modesty

This image from a fun site all about swimsuits of the 1900s

Here’s the thing. Sometimes in our attempt to raise modest daughters we inadvertently teach them that they should be ashamed of their bodies, that men are animals, and that sex is bad.

(And here I nod to Miss Kiki’s Journey and a wonderful post called Modesty, Lies, and Making People Mad.)

Children of conservative families are sometimes surprised to visit our house. I kiss my husband in front of my children and their friends. We flirt in the kitchen. We hint at the privileges of marriage. This is an intentional choice. Part of it is purely selfish. It’s fun, and Jerry and I like it! Flirting in the kitchen makes the day a little brighter and sometimes leads to a bit of fun behind closed doors later.

But I have another reason for my kitchen flirting. I want my children to embrace the idea that marriage is fun, and tat sex in marriage is a fabulous gift, one to treasure and look forward to. We don’t avoid the topic at our house because sex in marriage is right and good and God-designed.

I still remember one of the first times I hung out with Jerry’s parents. They were a very conservative couple who fit the traditional 50’s image of pastor and pastor’s wife. You rarely saw Ray without a tie, and Fencine is one of the most proper women I know. They were a deeply loving and spiritual couple with very conservative values.

We were in the home of Jerry’s brother and his wife. It was a family setting, no other guests, so things were a little more relaxed. Already grandparents several times over, Jerry’s parents must have been married close to 40 years at this point.

You have the set-up; here’s the punch line. As we headed into the kitchen for lunch Ray popped Fencine on the bottom! Just a little, affectionate, flirty swat!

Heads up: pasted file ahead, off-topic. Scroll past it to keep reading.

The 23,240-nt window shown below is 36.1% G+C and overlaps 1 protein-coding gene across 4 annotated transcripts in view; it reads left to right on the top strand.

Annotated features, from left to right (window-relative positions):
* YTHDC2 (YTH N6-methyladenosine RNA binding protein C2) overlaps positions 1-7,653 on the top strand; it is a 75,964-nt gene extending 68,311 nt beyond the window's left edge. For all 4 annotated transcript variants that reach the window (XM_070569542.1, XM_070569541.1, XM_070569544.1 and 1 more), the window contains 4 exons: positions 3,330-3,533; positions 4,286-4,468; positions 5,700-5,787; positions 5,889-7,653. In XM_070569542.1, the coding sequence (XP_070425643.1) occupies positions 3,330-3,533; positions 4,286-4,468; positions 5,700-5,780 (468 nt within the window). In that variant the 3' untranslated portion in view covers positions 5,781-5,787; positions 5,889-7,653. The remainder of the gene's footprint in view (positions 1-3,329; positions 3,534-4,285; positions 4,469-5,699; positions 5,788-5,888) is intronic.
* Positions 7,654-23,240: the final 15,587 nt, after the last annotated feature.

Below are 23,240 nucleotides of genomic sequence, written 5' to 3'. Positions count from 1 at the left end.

I was shocked, but I treasure that memory of how a couple who’d been married that long were still flirting in the kitchen.

I don’t mean to be trite. Modesty is a real issue. I do believe men are wired more visually than women. (And frankly, under the clock of married love this can be a lot of fun.) What I don’t believe is that women are solely (or even primarily) responsible for how men respond to what they see.

Here’s another lesson I learned from Jerry’s dad. We all went to Schindler’s List. There is a scene that is not sexual at all, but the women in the concentration camp are stripped naked so the guards can decide which ones are strong enough to continue living. Jerry’s dad very quietly left the theater until the scene had passed. A real man respects a woman’s privacy.

As a mother of sons I expect my young men to be responsible. I applaud Kiki who said, “Boys are capable of looking at a woman without lust. Boys are not animals and we must stop putting it in their minds that they are. Also we need to stop telling that to girls. Men are not to be feared. Every man’s mind is not full of lust 100% of the time. They are intelligent and wonderful . . .”

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Kissing hubby on our 25th wedding anniversary

That’s not to say modesty is not a real issue. We need to teach our daughters that their body is a beautiful treasure to be unwrapped at the appropriate time. We need to teach her she is more than her body, that the sexy images on the big screen and glossy magazines that stress only the body are not accurately portraying the main reason for a woman’s existence.

We are not objects, but we are a work of art. We need to celebrate our daughter’s full person, not chop off the body as the shameful part in our efforts to help her learn self-respect and wisdom.  Modesty should not be stressed in a way that makes our daughters think their bodies are shameful, men are scary, and sex is bad.

Sex is good. Sexy behind closed doors between a husband and wife is fun. I want my children to enjoy their marriage privileges without shame. I want my daughter to be comfortable with her body. I want my sons to know that thinking a woman is beautiful is normal.

It’s why I flirt in the kitchen.

(Jerry just read this and said I flirt because he is irresistible. That, too. ;o))